The two sides began negotiations on July 27, 2011, and according to a letter from the city's negotiator, Darrell Murray, have reached "deadlock" and remain far apart.
The union's previous contract had expired on June 30, 2011, but the terms of that agreement remain in place until a new contract is signed.
The city's struggle with the police union comes five months after it reached an agreement with the Palo Alto Professional Firefighters Association after 18 months of tense talks. The police union, however, has less leverage than the firefighters did because of the voters' decision in November to repeal the binding-arbitration provision in the City Charter. The provision had empowered a panel of arbitrators to settle labor disputes between the city and its public-sector unions, which unlike other labor groups are legally barred from striking. Without binding arbitration, the city can impose its conditions on the police union.
The impasse comes at a time when the city is trying to cope with budget deficits by seeking benefit reductions from all of its labor groups — a process that gained momentum three years ago.
The city's largest labor union, the Service Employees International Union, Local 521, was forced to accept benefit reductions, including a second pension tier for newly hired workers and a requirement to pay a share of health care costs (the city had previously paid all medical costs). The firefighters union agreed to similar concessions in September.
Sgt. Wayne Benitez, president of the police union, told the Weekly that he was surprised by the city's announcement of the impasse, an announcement that he said officials didn't share with the union before publicizing it.
Benitez said he doesn't understand why "the police union, who has a proven track record of cooperating with the city, could not even get the same concessions as the fire department received."
"We offered considerable concessions to the City, but the City denied them," Benitez said.
The city's current budget, which the council passed in June, assumed concessions by both major public-safety unions. City Manager James Keene has stated on many occasions that every labor group would need to make sacrifices to help the city cope with consecutive years of budget deficits — gaps that are largely driven by increases in pension and health care costs.
The city's newly released long-term financial forecast projects a $2 million deficit in fiscal year 2013 followed by budget gaps of $3.7 million and $4 million in 2014 and 2015, respectively.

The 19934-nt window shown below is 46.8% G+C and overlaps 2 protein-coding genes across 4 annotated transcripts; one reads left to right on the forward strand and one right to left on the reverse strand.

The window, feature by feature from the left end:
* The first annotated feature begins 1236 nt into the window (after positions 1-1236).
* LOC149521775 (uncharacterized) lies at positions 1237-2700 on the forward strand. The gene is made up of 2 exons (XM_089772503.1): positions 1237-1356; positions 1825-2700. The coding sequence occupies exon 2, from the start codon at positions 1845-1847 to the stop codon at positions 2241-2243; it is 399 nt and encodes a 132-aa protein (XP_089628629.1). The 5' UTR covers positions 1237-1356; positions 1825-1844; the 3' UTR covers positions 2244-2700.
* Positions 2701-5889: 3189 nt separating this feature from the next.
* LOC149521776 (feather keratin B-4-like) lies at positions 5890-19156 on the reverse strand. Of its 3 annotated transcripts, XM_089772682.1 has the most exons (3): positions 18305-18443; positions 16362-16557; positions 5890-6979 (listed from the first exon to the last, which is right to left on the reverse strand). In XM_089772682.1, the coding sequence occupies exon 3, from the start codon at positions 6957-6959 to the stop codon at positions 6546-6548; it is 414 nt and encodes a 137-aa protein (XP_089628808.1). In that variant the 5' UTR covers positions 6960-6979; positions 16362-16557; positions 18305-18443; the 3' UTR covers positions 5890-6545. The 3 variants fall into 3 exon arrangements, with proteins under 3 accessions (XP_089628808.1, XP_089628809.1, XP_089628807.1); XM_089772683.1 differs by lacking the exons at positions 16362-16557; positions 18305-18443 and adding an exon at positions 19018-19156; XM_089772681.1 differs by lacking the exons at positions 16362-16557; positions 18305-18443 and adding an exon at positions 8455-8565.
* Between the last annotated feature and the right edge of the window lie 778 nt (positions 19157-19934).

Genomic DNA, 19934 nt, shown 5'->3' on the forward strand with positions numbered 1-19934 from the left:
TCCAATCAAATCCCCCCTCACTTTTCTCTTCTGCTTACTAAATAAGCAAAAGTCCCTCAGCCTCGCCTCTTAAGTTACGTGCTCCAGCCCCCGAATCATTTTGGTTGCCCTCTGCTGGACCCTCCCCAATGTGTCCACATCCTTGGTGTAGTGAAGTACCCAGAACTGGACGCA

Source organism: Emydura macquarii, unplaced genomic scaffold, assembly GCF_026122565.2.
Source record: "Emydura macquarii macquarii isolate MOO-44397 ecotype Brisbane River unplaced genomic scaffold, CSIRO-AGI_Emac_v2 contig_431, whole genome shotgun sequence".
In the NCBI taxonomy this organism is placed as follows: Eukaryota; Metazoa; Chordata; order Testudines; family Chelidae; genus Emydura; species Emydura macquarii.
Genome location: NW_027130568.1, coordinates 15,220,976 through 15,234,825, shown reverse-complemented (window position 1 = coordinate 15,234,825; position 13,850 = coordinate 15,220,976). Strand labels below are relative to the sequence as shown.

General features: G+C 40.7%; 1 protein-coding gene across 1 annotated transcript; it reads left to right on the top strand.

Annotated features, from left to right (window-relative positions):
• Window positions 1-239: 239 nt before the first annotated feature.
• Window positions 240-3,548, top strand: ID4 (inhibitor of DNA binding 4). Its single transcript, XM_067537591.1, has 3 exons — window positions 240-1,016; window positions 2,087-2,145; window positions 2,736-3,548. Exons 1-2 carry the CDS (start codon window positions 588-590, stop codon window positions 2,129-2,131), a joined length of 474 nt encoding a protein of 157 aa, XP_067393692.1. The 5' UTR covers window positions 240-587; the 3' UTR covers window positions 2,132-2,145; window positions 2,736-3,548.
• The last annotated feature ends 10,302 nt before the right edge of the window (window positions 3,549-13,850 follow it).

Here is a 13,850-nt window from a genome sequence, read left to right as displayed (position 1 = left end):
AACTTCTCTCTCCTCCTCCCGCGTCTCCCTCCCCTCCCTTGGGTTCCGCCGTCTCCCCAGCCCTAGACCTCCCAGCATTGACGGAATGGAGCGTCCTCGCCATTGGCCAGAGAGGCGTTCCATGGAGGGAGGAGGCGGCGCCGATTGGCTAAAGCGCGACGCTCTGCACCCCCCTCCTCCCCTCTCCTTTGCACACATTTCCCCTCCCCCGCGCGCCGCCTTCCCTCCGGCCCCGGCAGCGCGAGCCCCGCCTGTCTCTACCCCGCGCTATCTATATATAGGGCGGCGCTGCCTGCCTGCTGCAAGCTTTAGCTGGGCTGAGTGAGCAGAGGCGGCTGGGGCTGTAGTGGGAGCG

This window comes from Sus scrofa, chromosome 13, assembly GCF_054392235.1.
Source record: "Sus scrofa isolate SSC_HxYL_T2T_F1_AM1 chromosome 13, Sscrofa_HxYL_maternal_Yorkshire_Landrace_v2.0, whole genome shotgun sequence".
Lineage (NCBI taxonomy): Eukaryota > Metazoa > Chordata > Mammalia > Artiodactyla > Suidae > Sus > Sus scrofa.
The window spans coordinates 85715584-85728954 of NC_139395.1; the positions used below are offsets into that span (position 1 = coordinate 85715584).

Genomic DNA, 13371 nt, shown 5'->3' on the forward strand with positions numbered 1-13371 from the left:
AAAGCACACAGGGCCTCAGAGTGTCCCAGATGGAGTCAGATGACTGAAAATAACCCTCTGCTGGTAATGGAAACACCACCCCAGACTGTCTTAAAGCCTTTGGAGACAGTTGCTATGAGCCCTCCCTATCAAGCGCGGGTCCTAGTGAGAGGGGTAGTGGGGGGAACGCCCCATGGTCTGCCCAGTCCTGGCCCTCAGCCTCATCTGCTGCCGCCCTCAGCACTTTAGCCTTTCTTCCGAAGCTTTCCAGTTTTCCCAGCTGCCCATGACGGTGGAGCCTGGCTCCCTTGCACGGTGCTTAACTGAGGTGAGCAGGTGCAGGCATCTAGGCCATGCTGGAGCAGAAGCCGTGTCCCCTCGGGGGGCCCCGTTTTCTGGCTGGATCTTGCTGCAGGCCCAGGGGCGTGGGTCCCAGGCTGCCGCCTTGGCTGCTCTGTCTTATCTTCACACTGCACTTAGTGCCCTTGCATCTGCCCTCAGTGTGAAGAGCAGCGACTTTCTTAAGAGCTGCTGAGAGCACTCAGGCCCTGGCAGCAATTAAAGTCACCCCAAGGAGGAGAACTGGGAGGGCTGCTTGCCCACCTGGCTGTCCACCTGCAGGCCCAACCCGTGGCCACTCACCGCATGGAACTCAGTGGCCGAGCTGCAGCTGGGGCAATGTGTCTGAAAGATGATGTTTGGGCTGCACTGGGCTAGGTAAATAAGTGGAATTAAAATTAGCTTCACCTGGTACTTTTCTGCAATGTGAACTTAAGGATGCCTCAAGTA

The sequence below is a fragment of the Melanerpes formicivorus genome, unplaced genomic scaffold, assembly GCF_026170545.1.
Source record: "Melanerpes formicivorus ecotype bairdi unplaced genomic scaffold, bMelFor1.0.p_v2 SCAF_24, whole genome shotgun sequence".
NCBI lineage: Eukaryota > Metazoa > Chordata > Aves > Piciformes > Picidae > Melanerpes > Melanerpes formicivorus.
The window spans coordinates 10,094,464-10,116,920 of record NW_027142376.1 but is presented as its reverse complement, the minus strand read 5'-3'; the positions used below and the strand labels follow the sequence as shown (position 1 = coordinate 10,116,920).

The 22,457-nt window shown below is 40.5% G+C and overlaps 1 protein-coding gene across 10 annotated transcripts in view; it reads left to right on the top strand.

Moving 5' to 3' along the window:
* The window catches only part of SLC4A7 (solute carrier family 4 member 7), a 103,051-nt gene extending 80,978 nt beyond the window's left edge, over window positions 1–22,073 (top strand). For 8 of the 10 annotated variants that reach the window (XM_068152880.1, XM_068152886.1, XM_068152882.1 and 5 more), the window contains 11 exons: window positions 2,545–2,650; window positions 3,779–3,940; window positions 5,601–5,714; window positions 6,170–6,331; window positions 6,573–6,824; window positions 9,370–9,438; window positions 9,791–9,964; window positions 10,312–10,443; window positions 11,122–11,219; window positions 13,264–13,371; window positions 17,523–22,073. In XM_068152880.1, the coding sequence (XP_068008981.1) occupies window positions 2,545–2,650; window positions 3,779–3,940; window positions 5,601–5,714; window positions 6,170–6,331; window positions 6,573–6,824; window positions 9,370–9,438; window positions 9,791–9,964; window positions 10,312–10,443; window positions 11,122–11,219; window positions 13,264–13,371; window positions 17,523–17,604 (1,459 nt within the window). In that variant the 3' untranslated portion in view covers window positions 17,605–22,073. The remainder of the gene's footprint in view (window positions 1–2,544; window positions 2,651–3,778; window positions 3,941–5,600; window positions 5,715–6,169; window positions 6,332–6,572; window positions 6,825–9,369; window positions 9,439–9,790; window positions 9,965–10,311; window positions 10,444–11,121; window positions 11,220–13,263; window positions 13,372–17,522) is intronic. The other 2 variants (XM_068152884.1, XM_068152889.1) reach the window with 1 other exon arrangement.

The impasse creates a major wrinkle in what has been a generally amicable relationship between the city and its police union. While the City Council has engaged in various highly publicized spats with the fire union, it has consistently lauded the police union's willingness to work with the city. In 2009, the union had agreed to defer its negotiated 6 percent wage increases by a year, helping the city close the budget gap.
Keene said in a statement that while the city "greatly appreciated" the union's decision to defer its members' raises for a year, it is now looking for "ongoing structural savings."
"The City has reached agreements that include employee pay and benefit concessions with all of our other labor groups," Keene said. "We expect the POA to participate fully with our other employees in concessions to help ensure the City's fiscal sustainability."
Murray noted in his declaration of impasse that public-safety expenditures have been gradually taking a bigger chunk of the city's General Fund, which pays for basic city services (not including utilities). In fiscal year 2006, 25 percent of the General Fund was allocated to public safety. The number went up to 36 percent in fiscal year 2011.
An average member of the police union gets a salary of $104,013. The average salary and benefits total about $185,616.
"As the City has often stated, it believes that fairness dictates that all employees contribute in a manner that would involve a measure of real and immediate adverse impact — without a wage increase to absorb that impact," Murray wrote. "The Police Officers' Association stands alone in its continued unwillingness to meet this measure of shared sacrifice — sacrifice that the City's lowest paid employees began to experience over two years ago."
Lalo Perez, the city's chief financial officer, said in a statement that the city continues to expend "significant resources" to support fair bargaining with its unions but noted that labor groups sometimes find delay preferable to settlement "because the existing contract with its better compensation package stays in effect until a new agreement is reached.
"It is not feasible or fair to our taxpayers for negotiations without real progress to be prolonged," Perez said.
This story contains 827 words.
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